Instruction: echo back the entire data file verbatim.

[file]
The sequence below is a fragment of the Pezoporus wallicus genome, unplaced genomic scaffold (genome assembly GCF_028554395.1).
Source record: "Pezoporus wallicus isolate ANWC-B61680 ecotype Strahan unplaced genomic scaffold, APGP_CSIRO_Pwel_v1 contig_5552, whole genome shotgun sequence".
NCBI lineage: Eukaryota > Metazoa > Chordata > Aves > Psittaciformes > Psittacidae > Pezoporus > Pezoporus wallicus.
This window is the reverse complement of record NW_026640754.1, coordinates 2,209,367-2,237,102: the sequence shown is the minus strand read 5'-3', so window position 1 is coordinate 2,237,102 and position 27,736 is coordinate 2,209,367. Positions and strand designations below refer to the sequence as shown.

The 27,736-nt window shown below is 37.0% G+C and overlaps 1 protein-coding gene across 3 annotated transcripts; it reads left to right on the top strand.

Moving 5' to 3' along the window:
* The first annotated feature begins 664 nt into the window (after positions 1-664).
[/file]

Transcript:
The sequence below is a fragment of the Pezoporus wallicus genome, unplaced genomic scaffold (genome assembly GCF_028554395.1).
Source record: "Pezoporus wallicus isolate ANWC-B61680 ecotype Strahan unplaced genomic scaffold, APGP_CSIRO_Pwel_v1 contig_5552, whole genome shotgun sequence".
NCBI lineage: Eukaryota > Metazoa > Chordata > Aves > Psittaciformes > Psittacidae > Pezoporus > Pezoporus wallicus.
This window is the reverse complement of record NW_026640754.1, coordinates 2,209,367-2,237,102: the sequence shown is the minus strand read 5'-3', so window position 1 is coordinate 2,237,102 and position 27,736 is coordinate 2,209,367. Positions and strand designations below refer to the sequence as shown.

The 27,736-nt window shown below is 37.0% G+C and overlaps 1 protein-coding gene across 3 annotated transcripts; it reads left to right on the top strand.

Moving 5' to 3' along the window:
* The first annotated feature begins 664 nt into the window (after positions 1-664).